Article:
When Musharraf was eventually seen off after a decade-long military rule, and the PPP – perceptively the most anti-military government – was ushered in, it signified the moment of anti-military reflux. It became natural to assume freedoms associated with a democratic government and react to the assumed suppression under military dispensations. Thus began a period of anti-military tirade. The continuing tensions that we sense in our civ-mil equation are a carry-over of the same expression which has grown to be internalised by the vocal parts of society and entrench itself as a permanent fault-line.
There were other abettors too. The electronic media and media in general was given freedom like never before during the Musharraf years. Many new TV and radio licences were issued to private owners, and the media industry blossomed into a vibrant entity with numerous voices. This enabled expression with impunity of assumed and presumed biases and reactions. There were also stories on foreign funding of many media and non-governmental organisations. Having seen both very closely, it wasn’t an insignificant influence that these donors exercised preparing a group of writers, commentators and media anchors to exploit an existing proclivity against the military.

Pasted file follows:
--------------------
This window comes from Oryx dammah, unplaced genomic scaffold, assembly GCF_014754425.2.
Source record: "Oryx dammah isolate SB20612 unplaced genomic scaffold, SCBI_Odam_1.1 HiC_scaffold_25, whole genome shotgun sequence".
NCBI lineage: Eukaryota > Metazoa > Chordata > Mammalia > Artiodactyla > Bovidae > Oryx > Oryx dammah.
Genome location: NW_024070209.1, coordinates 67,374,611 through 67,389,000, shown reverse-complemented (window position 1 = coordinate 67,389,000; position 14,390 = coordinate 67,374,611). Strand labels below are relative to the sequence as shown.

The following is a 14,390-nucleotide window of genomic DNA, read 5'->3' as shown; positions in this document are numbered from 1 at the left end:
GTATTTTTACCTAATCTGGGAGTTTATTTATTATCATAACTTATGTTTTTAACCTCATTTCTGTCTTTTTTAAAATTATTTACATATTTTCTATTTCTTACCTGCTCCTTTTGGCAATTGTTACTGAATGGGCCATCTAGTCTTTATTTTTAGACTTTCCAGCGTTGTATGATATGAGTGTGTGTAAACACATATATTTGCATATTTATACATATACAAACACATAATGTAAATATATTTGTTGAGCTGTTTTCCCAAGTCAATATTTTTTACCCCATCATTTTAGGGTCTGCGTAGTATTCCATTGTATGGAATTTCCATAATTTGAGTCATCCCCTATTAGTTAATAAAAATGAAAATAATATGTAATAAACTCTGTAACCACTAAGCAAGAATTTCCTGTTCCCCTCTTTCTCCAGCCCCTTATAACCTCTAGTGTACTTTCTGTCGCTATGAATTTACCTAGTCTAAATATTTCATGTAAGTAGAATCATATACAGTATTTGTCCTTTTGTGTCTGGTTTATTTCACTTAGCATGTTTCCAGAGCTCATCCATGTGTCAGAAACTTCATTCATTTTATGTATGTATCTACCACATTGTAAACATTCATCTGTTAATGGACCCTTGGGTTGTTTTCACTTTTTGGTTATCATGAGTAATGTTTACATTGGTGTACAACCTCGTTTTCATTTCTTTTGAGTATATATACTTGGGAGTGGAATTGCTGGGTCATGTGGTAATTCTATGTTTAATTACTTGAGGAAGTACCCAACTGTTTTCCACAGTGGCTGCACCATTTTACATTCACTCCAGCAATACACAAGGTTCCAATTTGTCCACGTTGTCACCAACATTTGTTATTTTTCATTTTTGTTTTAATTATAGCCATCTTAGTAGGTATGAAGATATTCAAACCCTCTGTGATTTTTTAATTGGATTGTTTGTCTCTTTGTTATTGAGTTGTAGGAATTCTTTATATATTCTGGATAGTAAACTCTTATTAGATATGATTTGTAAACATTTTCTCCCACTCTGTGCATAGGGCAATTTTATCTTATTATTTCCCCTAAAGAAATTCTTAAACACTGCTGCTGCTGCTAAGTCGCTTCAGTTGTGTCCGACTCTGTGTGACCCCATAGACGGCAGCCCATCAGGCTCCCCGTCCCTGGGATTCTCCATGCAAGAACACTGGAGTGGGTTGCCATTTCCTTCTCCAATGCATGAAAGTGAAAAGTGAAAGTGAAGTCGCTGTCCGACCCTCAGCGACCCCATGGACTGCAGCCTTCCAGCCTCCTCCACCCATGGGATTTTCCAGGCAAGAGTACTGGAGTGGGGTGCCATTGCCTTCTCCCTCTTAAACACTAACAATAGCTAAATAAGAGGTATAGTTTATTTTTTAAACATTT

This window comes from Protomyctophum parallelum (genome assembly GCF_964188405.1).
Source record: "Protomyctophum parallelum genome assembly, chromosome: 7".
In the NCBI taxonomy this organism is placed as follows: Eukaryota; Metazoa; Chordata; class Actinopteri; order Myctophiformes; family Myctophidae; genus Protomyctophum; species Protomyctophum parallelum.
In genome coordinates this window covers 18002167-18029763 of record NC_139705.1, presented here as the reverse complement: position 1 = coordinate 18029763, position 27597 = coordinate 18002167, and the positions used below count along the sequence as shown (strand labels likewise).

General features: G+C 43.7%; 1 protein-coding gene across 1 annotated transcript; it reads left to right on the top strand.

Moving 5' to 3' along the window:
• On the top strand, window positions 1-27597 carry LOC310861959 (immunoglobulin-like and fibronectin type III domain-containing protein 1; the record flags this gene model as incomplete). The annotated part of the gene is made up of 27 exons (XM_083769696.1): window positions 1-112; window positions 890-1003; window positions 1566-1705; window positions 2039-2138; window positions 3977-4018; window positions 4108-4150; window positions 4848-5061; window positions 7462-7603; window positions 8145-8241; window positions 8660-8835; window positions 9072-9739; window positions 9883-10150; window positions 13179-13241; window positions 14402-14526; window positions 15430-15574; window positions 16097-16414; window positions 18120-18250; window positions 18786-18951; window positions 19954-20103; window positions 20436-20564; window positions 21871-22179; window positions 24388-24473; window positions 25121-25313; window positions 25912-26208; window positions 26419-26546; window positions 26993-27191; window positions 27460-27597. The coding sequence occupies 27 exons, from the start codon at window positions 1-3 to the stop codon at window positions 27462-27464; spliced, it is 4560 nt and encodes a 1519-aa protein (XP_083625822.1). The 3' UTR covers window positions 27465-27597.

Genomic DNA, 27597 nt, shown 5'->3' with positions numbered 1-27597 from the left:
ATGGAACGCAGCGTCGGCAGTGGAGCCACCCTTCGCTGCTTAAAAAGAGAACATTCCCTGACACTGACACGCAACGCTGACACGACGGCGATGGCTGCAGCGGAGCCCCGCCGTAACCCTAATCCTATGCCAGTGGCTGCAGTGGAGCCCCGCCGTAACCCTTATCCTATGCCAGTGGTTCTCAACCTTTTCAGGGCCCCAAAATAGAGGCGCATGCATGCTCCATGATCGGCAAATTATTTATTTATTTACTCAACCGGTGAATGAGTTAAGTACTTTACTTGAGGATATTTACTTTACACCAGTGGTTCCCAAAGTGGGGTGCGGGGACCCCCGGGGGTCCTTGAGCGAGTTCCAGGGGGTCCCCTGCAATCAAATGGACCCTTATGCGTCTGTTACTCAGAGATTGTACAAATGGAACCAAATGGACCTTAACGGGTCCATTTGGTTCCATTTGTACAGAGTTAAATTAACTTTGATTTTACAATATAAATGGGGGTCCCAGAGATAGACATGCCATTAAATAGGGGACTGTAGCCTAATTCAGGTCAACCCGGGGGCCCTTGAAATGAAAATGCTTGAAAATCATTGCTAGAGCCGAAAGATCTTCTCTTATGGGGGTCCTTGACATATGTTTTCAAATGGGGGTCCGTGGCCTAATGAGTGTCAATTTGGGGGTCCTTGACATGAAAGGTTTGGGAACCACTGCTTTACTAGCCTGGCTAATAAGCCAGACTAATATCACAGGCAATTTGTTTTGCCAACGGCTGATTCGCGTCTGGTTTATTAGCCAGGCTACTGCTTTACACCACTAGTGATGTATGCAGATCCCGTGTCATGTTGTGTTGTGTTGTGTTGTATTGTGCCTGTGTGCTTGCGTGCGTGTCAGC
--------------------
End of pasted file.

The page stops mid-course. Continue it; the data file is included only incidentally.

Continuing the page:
Mostly Western educated, progressive and liberally oriented – not negative attributes whatsoever – they exercised their intellect in formulating public opinion with significant effect. It took two forms as it evolved – anti-military given the context of how the military has been a factor in our history of governance and thus a very convenient ruse; and secularist, if not anti-religion which is perhaps too strong an expression, which too found relevance in a society that was being rapidly radicalised. Thus many, this scribe included, have explained the Pakistani strain of liberal thought only restricted to these two counter-movements, anti-military and anti-religion for want of a softer expression. This is also how the discourse has largely manifested in the last one decade.